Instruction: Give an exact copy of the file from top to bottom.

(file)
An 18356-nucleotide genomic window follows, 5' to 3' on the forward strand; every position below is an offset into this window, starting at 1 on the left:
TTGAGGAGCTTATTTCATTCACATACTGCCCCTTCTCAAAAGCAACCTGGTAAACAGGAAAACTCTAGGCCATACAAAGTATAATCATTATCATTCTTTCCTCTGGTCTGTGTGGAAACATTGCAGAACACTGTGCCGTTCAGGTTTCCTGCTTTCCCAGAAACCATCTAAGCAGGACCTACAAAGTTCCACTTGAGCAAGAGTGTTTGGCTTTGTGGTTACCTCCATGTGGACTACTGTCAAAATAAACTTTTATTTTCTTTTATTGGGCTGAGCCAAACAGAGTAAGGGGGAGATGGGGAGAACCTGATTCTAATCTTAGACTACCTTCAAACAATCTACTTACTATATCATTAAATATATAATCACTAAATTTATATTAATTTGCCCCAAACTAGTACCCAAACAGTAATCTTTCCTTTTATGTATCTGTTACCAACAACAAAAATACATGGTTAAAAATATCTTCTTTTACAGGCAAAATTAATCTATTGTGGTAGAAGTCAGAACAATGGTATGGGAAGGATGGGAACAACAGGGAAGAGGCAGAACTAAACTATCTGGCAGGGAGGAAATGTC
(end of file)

An 18356-nucleotide genomic window follows, 5' to 3' on the forward strand; every position below is an offset into this window, starting at 1 on the left:
TTGAGGAGCTTATTTCATTCACATACTGCCCCTTCTCAAAAGCAACCTGGTAAACAGGAAAACTCTAGGCCATACAAAGTATAATCATTATCATTCTTTCCTCTGGTCTGTGTGGAAACATTGCAGAACACTGTGCCGTTCAGGTTTCCTGCTTTCCCAGAAACCATCTAAGCAGGACCTACAAAGTTCCACTTGAGCAAGAGTGTTTGGCTTTGTGGTTACCTCCATGTGGACTACTGTCAAAATAAACTTTTATTTTCTTTTATTGGGCTGAGCCAAACAGAGTAAGGGGGAGATGGGGAGAACCTGATTCTAATCTTAGACTACCTTCAAACAATCTACTTACTATATCATTAAATATATAATCACTAAATTTATATTAATTTGCCCCAAACTAGTACCCAAACAGTAATCTTTCCTTTTATGTATCTGTTACCAACAACAAAAATACATGGTTAAAAATATCTTCTTTTACAGGCAAAATTAATCTATTGTGGTAGAAGTCAGAACAATGGTATGGGAAGGATGGGAACAACAGGGAAGAGGCAGAACTAAACTATCTGGCAGGGAGGAAATGTC